When My Doctor Didn’t Believe I Knew What Was Best For My Body


Last year my pediatric gastrointestinal (GI) doctor of over 20 years decided to push me out of the nest and transition me to an adult GI doctor. During my hospitalization last year, I faired well with the change in doctors, as my new doctor and I started the song and dance of a newly established patient-doctor relationship.

My doctor specializes in short bowel syndrome, which is one of my conditions courtesy of my surgeries related to familial adenomatous polyposis. At my appointment three months ago, my doctor explained that I have the proper sections of my small intestine required for absorption of iron and B12, and I therefore do not require these medications. My hair stood on end. I knew differently. I’ve been taking these medications since my first surgery at age 9. I knew better. However, in a stubborn fit of wanting to prove my self-knowledge and gaining my doctor’s trust in my knowledge, I agreed to forgo my medications for a three-month trial.

I was unable to complete the three-month trial without my B12. I began to experience exhaustion, sensitivity to light and numbness in my extremeties. I began to worry about the security of my employment under these conditions, as well as my daily ability to function. Two weeks prior to the end of the trial period, I restarted my daily B12 microlozenges and started to return to my previous state of health. However, I was able to forgo the iron the entire three months.

Lab day came, and it was a showdown between my doctor and me. Who would be right? Who knew me better? He argued my iron and B12 wouldn’t drop much in the course of three months from where my levels had previously been.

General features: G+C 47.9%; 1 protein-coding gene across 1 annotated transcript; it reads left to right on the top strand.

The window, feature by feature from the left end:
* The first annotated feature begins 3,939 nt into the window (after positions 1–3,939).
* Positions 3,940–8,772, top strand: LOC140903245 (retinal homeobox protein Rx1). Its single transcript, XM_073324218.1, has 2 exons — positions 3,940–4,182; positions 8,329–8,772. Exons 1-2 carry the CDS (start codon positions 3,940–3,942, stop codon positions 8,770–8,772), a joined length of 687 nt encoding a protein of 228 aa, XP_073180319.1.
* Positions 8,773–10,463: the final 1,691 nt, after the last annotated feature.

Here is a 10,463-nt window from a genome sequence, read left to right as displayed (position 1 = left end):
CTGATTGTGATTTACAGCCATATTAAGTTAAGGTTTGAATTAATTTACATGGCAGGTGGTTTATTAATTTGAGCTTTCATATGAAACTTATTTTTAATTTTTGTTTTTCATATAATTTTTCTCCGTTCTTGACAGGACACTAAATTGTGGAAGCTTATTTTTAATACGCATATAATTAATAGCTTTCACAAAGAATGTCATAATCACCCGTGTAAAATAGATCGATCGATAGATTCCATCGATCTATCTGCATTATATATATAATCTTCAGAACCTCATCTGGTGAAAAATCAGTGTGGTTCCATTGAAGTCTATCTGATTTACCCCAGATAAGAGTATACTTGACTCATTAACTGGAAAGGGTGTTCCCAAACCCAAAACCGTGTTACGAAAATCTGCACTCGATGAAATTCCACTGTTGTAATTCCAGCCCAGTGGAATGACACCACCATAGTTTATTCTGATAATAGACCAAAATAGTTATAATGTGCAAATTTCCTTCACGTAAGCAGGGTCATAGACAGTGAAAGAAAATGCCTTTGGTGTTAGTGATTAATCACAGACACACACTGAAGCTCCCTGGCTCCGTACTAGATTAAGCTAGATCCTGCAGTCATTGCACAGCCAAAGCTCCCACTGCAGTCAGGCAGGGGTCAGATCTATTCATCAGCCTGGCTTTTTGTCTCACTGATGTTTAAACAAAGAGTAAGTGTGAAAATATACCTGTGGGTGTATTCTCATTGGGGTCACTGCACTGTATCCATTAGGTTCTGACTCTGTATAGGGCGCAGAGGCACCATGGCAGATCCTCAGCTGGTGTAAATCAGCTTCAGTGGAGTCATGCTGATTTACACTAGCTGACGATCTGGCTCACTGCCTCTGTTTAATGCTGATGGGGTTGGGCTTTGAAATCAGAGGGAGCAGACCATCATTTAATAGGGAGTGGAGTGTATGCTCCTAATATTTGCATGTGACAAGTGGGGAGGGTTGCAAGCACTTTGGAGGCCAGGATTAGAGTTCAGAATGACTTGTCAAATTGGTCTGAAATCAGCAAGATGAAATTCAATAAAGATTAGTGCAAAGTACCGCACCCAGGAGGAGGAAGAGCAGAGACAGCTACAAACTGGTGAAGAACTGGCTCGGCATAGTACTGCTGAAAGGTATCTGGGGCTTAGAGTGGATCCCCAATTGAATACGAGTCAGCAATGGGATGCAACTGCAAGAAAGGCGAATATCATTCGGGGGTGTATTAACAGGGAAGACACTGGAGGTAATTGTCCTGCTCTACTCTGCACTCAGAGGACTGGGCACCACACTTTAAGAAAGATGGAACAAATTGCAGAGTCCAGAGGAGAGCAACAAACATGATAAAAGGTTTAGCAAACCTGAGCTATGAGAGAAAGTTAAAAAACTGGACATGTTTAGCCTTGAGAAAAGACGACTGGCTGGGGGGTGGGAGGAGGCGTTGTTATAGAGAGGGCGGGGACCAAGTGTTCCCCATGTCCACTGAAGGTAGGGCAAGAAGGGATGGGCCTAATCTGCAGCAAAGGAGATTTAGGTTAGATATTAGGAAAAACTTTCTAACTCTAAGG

My B12 level was excellent — but I had also restarted my B12 two weeks earlier. With the results skewed, we’ll never know how low it had been. I’m OK with that. I was more worried about my iron at this point. Ding ding, we have a winner. Without an ounce of surprise, my body held true to its trends. I do require iron and B12 and was ordered to immediately restart my iron.

At my appointment I requested an ultrasound of my thyroid, as annual screening is recommended due to the elevated risk of thyroid cancer associated with familial polyposis. My doctor found annual screening to be overboard, but nevertheless consented. I’m grateful he proceeded to order my thyroid ultrasound for that day, as a small solid nodule was found in both lobes of my thyroid. Although most likely benign, it will be important to continue monitoring these nodules.

With my body following my expectations, I’m hopeful my doctor has gained trust in my self-knowledge and understanding of myself. My body doesn’t follow textbook protocols and never has. The sooner my doctors realize and accept this reality, the better it is for my care. Perhaps now he will listen to me more, with less argument about what my body does.

Sometimes doctor-patient relationships require give and take from both parties as the relationship grows into a partnership for care. Any new doctor-patient relationship may experience a few bumpy courses as both parties learn the ways of one another and progress towards a mutual understanding. If you are finding yourself on a bumpy course with your doctor, be open with your doctor about your concerns and work toward a compromise together. Although my doctor doesn’t always see eye-to-eye with me, I’m grateful he has been cooperative with my medical requests as our relationship becomes cemented.

Follow this journey on Life’s a Polyp.

The Mighty is asking the following: Describe a moment when you were at a hospital and a medical staffer, fellow patient or a stranger made a negative or surprising comment that caught you off guard. How did you respond to it? If you’d like to participate, please send a blog post to [email protected] Please include a photo for the piece, a photo of yourself and 1-2 sentence bio. Check out our Submit a Story page for more about our submission guidelines.

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